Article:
Risk Pathways to Autistic Traits and Autism Spectrum Disorder in Tuberous Sclerosis Complex (TSC)

Friday, May 13, 2016: 11:30 AM-1:30 PM
Hall A (Baltimore Convention Center)
F. S. McEwen1, C. R. Tye1, H. Liang1,2, E. D. Barker3, E. L. Woodhouse4, L. Underwood1, F. Sheerin5, N. Higgins6, M. Clifford1, .. Tuberous Sclerosis 2000 Study Group1, J. R. Yates7,8 and P. F. Bolton1,9, (1)Child & Adolescent Psychiatry / Social, Genetic & Developmental Psychiatry Centre, King's College London, Institute of Psychiatry, Psychology & Neuroscience, London, United Kingdom, (2)Southwark Child & Adolescent Neurodevelopmental Service, South London & Maudsley NHS Foundation Trust, London, United Kingdom, (3)Department of Psychology, King's College London, Institute of Psychiatry, Psychology & Neuroscience, London, United Kingdom, (4)Forensic & Neurodevelopmental Sciences, King's College London, Institute of Psychiatry, Psychology & Neuroscience, London, United Kingdom, (5)Department of Neuroradiology, Oxford University Hospitals NHS Trust, Oxford, United Kingdom, (6)Department of Radiology, Addenbrooke's Hospital, Cambridge, United Kingdom, (7)Department of Medical Genetics, University of Cambridge, Cambridge, United Kingdom, (8)East Anglian Medical Genetics Service, Addenbrooke’s Hospital, Cambridge, United Kingdom, (9)South London & Maudsley NHS Foundation Trust, London, United Kingdom
Background: Tuberous sclerosis complex (TSC) is an autosomal dominant genetic condition caused by mutation of either the TSC1 or TSC2 gene, and characterised by tumour-like lesions in the skin, brain and other organs. The majority of children with TSC have epilepsy and around half have autism spectrum disorder (ASD) and/or intellectual disability. While the risk for ASD is elevated in TSC, there is marked variability in outcome, from autism, through the broader autism phenotype, to unaffected. It is not clear what causes this variability in outcome or what the underlying mechanisms might be. A number of risk factors have been associated with ASD, such as mutation, number of tubers in the cerebral cortex, and epilepsy. However, it is not known how these risk factors act together to influence the risk for ASD.  

Objectives: To investigate how multiple risk factors, including mutation (TSC1 vs. TSC2), cortical tuber load, and type and severity of epilepsy, act together to increase the risk for ASD.  

Methods: TS2000 is the first UK population-representative, prospective longitudinal study to chart the development of TSC throughout childhood. All cases identified as newly diagnosed during 2001-2006 were recruited (N=125) and have been followed for up to 14 years. Genotyping was carried out to determine the causal mutation; cortical tuber load was determined using brain MRI or CT scans; detailed seizure history was taken from parents and supplemented with information from medical records to rate seizure severity (Early Childhood Epilepsy Severity Scale, E-Chess); children were assessed with the Autism Diagnostic Interview-Revised (ADI-R) and the Autism Diagnostic Observation Schedule (ADOS-2) to characterise ASD outcomes.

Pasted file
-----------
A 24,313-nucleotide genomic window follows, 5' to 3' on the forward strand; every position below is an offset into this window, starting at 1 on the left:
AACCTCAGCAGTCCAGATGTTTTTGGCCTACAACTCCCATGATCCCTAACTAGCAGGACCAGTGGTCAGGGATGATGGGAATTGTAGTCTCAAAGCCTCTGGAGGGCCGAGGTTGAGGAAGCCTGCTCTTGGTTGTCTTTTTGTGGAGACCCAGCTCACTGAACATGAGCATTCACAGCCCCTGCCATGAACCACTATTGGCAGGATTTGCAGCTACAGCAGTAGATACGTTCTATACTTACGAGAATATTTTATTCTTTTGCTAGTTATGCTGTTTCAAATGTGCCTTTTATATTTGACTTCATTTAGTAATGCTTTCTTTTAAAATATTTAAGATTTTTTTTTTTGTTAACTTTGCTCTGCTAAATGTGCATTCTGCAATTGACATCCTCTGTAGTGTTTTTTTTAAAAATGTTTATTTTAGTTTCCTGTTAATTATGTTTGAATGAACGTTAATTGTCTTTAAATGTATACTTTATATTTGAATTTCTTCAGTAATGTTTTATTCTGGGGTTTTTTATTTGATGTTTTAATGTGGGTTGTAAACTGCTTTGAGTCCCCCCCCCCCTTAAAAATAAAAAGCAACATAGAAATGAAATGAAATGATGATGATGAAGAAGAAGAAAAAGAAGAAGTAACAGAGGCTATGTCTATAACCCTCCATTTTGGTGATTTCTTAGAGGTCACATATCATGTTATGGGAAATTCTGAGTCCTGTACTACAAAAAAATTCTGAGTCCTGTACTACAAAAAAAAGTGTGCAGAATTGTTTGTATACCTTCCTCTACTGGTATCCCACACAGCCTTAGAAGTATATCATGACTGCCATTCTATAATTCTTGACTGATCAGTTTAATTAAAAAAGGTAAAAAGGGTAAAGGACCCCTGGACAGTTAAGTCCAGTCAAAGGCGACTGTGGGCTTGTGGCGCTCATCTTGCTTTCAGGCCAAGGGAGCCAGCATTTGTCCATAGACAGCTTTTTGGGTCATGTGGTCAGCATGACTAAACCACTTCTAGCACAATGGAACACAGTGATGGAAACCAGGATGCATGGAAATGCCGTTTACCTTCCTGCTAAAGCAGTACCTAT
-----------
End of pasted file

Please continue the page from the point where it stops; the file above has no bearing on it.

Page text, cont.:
Results: Forty-three percent of participants met criteria for ASD on both ADI-R and ADOS-2, and a further 25% met criteria on one instrument. Thirteen percent showed subthreshold autistic traits. A minority (20%) did not meet criteria on either the ADI-R or ADOS-2. Mutation (TSC1 vs. TSC2) was not significantly associated with ADI-R or ADOS-2 scores (t(64)=0.34, p=.72; t(62)=0.51, p=.61). Higher ADI-R and ADOS-2 scores were associated with: higher cortical tuber load (ADI-R rho=.23, p=.048; ADOS-2 rho=.24, p=.038); epilepsy severity in the 1st and 2nd years of life, at age 3+ years and age 7+ years (rho .25-.48, all p<.03); and a history of infantile spasms (d=0.73, p<.001; d=0.81, p<.001). Structural equation modelling suggested a risk pathway from mutation to cortical tuber load (TSC2 predicted higher tuber load), to epilepsy severity in the first two years of life, to ASD risk.  

Conclusions: Children with TSC are at very high risk for ASD, as well as social/communication difficulties that fall short of diagnosis of ASD but might nonetheless be clinically important. Epilepsy in the first two years of life, especially that characterised by infantile spasms, early onset, and greater severity, leads to a high risk of ASD. The prompt diagnosis and treatment of seizures in infancy may improve the prognosis in these high risk children. 

See more of: Genetics
See more of: Genetics